US Air Force Nabs Deserter After 35 Years

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An officer of the U.S. Air Force who disappeared 35 years ago, and was ultimately classified a deserter, has been found in California living under another name, authorities said. When investigators confronted him about "inconsistencies about his identity", the man confessed that his real name was William Howard Hughes Jr., and that he deserted the Air Force in 1983, according to the Office of Special Investigations.

At the time of his disappearance, the 31-year-old office had top secret security clearance, working on "classified planning and analysis of North Atlantic Treaty Organisation command, control and communications surveillance systems", U.S. military journal Stars and Stripes reports.

Hughes, who worked out of the Air Force Operational Test and Evaluation Center in N.M., was last seen in Albuquerque withdrawing $28,500 from his bank account at 19 different branch locations.

Hughes was taken into custody without incident and is at Travis Air Force Base in California awaiting pre-trial confinement, the Air Force said.

"On June 5, during a passport fraud investigation, the US Department of State's Diplomatic Security Service interviewed an individual claiming to be Barry O'Beirne", the Air Force said in a statement.

A high ranking Air Force officer who had gone missing 35 years ago, was apprehended by officials in California.

Desertion carries maximum penalties of dishonorable discharge, forfeiture of all pay and confinement of five years.

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At the time of his disappearance he had just returned from the Netherlands, where he had been working with North Atlantic Treaty Organisation officers.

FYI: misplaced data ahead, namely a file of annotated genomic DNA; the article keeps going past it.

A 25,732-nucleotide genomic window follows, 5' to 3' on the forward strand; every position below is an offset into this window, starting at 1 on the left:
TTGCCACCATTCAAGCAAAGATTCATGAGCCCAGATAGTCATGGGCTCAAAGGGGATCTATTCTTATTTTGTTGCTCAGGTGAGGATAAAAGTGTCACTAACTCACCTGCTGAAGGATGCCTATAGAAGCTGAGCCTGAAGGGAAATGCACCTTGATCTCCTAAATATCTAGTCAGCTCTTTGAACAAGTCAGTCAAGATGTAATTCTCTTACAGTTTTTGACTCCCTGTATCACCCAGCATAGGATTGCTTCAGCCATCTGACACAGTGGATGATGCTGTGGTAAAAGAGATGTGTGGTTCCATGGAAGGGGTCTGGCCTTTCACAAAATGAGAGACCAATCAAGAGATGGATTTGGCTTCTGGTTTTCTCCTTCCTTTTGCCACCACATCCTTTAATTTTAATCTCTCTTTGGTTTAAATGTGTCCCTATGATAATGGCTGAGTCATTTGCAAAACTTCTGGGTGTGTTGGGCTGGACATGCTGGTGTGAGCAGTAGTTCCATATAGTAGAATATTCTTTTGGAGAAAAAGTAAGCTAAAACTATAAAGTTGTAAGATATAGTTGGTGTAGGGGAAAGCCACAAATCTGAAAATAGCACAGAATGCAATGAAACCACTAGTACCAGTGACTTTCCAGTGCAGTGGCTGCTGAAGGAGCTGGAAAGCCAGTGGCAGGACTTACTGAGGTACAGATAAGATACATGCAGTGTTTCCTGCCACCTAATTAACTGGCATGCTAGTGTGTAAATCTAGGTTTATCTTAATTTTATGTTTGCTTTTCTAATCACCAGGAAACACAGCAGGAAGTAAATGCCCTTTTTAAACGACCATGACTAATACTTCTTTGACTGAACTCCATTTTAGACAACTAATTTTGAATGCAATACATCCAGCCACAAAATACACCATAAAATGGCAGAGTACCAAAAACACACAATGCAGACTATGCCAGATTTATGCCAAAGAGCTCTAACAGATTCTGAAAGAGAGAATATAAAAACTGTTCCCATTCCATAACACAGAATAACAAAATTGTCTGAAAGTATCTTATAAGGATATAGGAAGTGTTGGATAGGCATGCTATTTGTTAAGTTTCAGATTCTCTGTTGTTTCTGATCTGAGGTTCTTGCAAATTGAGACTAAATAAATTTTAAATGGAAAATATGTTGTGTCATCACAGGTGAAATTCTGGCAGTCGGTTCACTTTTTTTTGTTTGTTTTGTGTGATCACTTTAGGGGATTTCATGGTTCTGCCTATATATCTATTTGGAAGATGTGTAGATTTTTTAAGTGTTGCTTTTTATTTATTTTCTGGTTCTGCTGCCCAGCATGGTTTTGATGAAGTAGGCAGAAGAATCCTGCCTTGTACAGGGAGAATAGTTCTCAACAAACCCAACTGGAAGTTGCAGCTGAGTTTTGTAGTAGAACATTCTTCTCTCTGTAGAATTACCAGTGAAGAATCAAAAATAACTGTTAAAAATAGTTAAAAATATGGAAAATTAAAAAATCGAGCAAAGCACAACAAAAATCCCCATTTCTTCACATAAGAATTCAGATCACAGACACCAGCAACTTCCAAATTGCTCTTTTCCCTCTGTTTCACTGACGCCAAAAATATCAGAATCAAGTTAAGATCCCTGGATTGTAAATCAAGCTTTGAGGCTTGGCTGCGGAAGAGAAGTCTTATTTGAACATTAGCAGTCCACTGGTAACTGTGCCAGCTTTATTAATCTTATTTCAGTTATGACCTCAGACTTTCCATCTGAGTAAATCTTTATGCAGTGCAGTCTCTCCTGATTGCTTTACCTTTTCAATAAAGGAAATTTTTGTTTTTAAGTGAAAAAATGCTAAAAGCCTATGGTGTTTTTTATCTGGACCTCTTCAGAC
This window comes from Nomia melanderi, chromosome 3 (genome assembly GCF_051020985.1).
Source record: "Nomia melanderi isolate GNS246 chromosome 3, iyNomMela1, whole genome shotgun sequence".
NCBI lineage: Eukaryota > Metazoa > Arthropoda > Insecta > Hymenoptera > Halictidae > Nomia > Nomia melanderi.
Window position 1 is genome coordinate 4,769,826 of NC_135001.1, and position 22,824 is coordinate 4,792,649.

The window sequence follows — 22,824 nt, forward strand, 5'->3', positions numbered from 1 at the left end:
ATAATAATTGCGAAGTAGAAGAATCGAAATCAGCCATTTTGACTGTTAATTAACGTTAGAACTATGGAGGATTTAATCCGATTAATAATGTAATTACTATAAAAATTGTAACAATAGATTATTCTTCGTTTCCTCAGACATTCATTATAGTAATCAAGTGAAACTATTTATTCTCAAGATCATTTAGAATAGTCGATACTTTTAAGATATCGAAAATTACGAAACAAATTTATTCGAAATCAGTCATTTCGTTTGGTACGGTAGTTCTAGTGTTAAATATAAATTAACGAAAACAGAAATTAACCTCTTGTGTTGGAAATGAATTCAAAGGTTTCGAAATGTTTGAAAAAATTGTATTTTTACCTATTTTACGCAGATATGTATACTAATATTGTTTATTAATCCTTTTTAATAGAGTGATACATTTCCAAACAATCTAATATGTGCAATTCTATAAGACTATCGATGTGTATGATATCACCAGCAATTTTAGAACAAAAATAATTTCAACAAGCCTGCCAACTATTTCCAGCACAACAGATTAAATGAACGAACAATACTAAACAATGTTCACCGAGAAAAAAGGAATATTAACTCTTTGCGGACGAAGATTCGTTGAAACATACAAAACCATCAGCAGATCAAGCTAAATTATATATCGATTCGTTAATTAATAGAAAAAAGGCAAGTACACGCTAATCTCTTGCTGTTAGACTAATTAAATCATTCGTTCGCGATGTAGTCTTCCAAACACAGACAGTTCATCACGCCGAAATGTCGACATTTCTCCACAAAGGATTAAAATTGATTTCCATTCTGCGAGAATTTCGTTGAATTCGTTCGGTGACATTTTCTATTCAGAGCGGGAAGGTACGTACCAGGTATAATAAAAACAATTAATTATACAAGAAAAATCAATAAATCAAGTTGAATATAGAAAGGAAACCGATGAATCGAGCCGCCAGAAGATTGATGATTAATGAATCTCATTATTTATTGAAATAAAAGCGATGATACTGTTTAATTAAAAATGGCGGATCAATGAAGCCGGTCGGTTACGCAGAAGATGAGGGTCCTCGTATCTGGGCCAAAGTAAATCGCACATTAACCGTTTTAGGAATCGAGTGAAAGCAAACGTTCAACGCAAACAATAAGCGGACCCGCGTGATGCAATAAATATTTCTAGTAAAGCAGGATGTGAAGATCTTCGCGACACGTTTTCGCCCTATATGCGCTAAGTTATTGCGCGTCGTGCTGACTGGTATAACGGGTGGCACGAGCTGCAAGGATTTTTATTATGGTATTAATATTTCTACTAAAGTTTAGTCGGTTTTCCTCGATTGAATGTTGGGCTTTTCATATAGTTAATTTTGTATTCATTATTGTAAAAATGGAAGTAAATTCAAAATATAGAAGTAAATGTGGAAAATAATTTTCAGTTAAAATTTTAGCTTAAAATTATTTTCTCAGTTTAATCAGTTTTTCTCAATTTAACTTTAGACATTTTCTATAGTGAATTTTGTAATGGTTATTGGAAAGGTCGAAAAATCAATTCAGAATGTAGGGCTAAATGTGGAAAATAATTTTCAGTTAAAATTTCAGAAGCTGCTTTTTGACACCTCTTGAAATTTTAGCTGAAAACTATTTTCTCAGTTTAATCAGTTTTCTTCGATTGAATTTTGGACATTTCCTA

After Hughes disappeared, his auto was found at the Albuquerque airport and a search of his home revealed notes of planned activities and books to read upon his return, the Albuquerque Journal said. Linda Card from the Air Force Office of Special Investigations elaborated.

As Capt Hughes vanished during the Cold War, there was speculation that he had been abducted by the Soviet Union - or defected to them. That would be "totally out of character for the Bill we knew", she said.

The Air Force said that Hughes had a "Top Secret/Single Scope Background Investigation" clearance at the time of his disappearance. "Until we have the whole story, we don't have the story".

In 1986, three years after his disappearance, journalist Tad Szulc wrote a piece published in the Los Angeles Times that referred to Hughes' "apparent defection" to the Soviet Union. "Among his responsibilities was the training of range officers in charge of destroying rockets malfunctioning after launch".

"We do not feel he disappeared voluntarily", his sister, Christine Hughes, said in a 1984 Associated Press article, according to USA Today.

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